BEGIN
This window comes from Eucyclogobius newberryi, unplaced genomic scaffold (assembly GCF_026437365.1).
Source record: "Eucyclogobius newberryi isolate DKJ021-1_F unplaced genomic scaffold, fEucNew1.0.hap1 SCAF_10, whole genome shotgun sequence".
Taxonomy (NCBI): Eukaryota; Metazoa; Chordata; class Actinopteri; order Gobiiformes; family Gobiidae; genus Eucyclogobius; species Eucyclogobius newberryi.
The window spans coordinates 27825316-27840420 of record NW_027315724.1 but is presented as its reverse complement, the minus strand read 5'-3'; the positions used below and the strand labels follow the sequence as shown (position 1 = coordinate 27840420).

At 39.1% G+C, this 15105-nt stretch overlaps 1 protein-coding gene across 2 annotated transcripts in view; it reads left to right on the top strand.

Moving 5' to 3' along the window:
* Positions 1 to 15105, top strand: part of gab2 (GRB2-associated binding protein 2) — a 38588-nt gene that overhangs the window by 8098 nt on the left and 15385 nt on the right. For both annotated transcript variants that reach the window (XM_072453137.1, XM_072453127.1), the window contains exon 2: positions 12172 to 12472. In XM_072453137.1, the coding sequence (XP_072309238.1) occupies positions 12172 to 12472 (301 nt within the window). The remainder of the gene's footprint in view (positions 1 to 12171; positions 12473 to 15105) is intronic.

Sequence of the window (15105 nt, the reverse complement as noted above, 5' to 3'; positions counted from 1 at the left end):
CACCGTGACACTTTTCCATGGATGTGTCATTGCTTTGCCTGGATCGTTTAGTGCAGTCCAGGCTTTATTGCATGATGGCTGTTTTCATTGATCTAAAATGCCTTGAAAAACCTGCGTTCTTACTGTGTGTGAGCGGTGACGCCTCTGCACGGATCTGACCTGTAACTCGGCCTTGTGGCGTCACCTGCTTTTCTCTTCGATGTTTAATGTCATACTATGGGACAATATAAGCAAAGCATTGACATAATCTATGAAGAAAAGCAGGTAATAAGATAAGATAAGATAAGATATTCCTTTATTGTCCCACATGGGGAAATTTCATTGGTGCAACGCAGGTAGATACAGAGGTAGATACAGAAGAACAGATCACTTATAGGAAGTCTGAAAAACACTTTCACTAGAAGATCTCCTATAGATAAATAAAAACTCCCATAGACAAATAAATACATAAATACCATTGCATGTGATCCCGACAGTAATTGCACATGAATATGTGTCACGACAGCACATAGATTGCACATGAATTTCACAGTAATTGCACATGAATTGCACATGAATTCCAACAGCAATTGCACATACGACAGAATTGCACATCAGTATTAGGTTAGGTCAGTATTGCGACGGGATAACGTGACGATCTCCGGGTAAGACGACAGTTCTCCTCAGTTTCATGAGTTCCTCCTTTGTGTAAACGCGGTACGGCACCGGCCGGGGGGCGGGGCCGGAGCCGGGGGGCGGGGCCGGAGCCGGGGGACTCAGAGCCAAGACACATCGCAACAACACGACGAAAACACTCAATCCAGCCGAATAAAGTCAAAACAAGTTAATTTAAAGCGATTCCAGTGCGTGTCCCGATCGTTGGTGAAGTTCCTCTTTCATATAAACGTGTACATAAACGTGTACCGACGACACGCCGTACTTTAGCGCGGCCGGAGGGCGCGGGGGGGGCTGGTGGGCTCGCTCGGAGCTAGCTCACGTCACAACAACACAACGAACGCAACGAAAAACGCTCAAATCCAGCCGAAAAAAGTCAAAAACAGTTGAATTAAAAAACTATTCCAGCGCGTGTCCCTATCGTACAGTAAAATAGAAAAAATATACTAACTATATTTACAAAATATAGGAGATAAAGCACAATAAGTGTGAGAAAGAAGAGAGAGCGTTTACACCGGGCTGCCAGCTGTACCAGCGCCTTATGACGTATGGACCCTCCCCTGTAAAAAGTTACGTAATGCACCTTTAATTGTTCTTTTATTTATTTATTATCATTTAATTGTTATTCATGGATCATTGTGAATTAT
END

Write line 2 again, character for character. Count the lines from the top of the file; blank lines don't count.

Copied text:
Source record: "Eucyclogobius newberryi isolate DKJ021-1_F unplaced genomic scaffold, fEucNew1.0.hap1 SCAF_10, whole genome shotgun sequence".